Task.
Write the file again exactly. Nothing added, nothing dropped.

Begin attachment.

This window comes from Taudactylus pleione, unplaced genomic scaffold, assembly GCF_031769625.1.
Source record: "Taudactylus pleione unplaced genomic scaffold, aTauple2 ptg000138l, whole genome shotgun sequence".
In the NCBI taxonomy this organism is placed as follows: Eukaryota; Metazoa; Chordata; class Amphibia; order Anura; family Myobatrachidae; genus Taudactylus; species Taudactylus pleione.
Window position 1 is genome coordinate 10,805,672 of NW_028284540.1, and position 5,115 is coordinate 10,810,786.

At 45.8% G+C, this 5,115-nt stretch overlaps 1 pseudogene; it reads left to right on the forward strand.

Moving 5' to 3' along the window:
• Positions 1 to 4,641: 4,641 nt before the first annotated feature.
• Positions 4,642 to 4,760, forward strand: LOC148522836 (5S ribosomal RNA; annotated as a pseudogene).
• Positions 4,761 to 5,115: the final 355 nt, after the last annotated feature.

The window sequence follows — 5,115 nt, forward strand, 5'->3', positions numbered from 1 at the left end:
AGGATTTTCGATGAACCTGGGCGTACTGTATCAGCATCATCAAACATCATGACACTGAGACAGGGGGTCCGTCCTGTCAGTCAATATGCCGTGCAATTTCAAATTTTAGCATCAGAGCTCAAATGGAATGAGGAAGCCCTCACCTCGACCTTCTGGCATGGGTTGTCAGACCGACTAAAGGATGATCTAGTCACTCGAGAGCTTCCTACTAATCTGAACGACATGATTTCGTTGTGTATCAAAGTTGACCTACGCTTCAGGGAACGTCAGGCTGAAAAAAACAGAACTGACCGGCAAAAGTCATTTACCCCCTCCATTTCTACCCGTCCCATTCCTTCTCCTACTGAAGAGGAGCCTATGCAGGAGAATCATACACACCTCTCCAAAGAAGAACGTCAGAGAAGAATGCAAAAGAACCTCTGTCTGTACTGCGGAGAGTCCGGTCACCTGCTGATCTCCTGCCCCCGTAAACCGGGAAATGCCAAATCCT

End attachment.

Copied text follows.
This window comes from Taudactylus pleione, unplaced genomic scaffold, assembly GCF_031769625.1.
Source record: "Taudactylus pleione unplaced genomic scaffold, aTauple2 ptg000138l, whole genome shotgun sequence".
In the NCBI taxonomy this organism is placed as follows: Eukaryota; Metazoa; Chordata; class Amphibia; order Anura; family Myobatrachidae; genus Taudactylus; species Taudactylus pleione.
Window position 1 is genome coordinate 10,805,672 of NW_028284540.1, and position 5,115 is coordinate 10,810,786.

At 45.8% G+C, this 5,115-nt stretch overlaps 1 pseudogene; it reads left to right on the forward strand.

Moving 5' to 3' along the window:
• Positions 1 to 4,641: 4,641 nt before the first annotated feature.
• Positions 4,642 to 4,760, forward strand: LOC148522836 (5S ribosomal RNA; annotated as a pseudogene).
• Positions 4,761 to 5,115: the final 355 nt, after the last annotated feature.

The window sequence follows — 5,115 nt, forward strand, 5'->3', positions numbered from 1 at the left end:
AGGATTTTCGATGAACCTGGGCGTACTGTATCAGCATCATCAAACATCATGACACTGAGACAGGGGGTCCGTCCTGTCAGTCAATATGCCGTGCAATTTCAAATTTTAGCATCAGAGCTCAAATGGAATGAGGAAGCCCTCACCTCGACCTTCTGGCATGGGTTGTCAGACCGACTAAAGGATGATCTAGTCACTCGAGAGCTTCCTACTAATCTGAACGACATGATTTCGTTGTGTATCAAAGTTGACCTACGCTTCAGGGAACGTCAGGCTGAAAAAAACAGAACTGACCGGCAAAAGTCATTTACCCCCTCCATTTCTACCCGTCCCATTCCTTCTCCTACTGAAGAGGAGCCTATGCAGGAGAATCATACACACCTCTCCAAAGAAGAACGTCAGAGAAGAATGCAAAAGAACCTCTGTCTGTACTGCGGAGAGTCCGGTCACCTGCTGATCTCCTGCCCCCGTAAACCGGGAAATGCCAAATCCT